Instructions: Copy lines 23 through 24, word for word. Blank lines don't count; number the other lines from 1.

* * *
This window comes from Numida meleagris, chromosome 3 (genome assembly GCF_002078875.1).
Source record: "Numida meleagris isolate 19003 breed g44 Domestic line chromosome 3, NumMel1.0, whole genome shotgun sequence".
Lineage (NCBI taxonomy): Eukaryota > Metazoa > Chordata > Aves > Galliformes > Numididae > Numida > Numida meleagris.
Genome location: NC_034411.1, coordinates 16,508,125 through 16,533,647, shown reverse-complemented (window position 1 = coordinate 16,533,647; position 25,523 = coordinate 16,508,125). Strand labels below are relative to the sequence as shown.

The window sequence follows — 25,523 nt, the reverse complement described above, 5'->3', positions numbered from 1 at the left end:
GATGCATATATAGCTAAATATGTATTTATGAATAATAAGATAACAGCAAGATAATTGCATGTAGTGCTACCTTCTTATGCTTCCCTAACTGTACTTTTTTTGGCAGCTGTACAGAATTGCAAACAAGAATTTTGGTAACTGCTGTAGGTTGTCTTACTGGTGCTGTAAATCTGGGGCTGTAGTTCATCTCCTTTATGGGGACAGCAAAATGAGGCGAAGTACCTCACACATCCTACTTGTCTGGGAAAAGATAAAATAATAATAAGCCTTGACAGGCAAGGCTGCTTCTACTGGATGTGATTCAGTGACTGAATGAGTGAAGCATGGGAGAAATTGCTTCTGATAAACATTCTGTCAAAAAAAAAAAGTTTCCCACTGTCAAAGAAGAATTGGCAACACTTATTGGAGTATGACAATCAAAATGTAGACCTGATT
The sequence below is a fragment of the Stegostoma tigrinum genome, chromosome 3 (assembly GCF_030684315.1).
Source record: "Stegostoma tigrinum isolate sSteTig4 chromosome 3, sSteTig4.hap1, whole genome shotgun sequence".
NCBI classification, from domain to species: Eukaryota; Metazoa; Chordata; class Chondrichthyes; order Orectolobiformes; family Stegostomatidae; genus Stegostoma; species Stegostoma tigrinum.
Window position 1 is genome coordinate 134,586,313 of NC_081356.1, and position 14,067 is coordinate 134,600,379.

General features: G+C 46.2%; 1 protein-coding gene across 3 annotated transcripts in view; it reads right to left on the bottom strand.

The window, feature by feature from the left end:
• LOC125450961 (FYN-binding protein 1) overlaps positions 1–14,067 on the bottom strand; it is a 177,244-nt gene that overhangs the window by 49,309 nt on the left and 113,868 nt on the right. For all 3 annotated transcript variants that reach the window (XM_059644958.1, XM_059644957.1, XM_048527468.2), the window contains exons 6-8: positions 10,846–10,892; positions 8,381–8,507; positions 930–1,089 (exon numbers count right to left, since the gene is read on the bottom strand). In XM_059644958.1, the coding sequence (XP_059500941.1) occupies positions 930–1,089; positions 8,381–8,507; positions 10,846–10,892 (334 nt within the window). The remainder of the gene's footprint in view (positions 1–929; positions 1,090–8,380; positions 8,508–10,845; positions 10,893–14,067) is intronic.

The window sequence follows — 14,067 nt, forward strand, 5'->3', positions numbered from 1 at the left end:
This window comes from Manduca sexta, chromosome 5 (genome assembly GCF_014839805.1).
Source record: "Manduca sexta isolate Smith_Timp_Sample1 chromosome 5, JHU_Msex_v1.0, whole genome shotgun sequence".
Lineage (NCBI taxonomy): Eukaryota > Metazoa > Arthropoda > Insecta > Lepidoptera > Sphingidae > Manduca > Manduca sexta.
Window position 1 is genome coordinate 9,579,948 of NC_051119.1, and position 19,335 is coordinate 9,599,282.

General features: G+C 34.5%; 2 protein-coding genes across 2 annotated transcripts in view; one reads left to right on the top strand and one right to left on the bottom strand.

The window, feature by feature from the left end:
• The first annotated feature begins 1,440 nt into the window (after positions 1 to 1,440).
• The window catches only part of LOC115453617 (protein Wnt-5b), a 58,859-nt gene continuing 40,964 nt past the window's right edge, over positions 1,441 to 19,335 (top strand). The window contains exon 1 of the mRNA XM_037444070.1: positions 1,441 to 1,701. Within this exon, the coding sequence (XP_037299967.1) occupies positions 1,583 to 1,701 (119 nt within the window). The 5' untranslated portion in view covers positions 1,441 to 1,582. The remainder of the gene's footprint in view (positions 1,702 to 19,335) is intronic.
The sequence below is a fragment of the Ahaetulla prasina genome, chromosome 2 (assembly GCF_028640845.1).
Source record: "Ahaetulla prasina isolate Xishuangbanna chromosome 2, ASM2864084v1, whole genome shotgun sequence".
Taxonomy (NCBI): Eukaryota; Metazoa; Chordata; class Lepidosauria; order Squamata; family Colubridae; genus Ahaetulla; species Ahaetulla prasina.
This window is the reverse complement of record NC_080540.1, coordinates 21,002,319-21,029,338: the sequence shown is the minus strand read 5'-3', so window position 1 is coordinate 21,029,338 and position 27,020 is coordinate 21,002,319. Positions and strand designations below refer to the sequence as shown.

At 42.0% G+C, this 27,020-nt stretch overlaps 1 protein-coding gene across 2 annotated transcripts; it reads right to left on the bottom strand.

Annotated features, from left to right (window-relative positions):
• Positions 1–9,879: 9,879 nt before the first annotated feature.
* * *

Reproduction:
The sequence below is a fragment of the Ahaetulla prasina genome, chromosome 2 (assembly GCF_028640845.1).
Source record: "Ahaetulla prasina isolate Xishuangbanna chromosome 2, ASM2864084v1, whole genome shotgun sequence".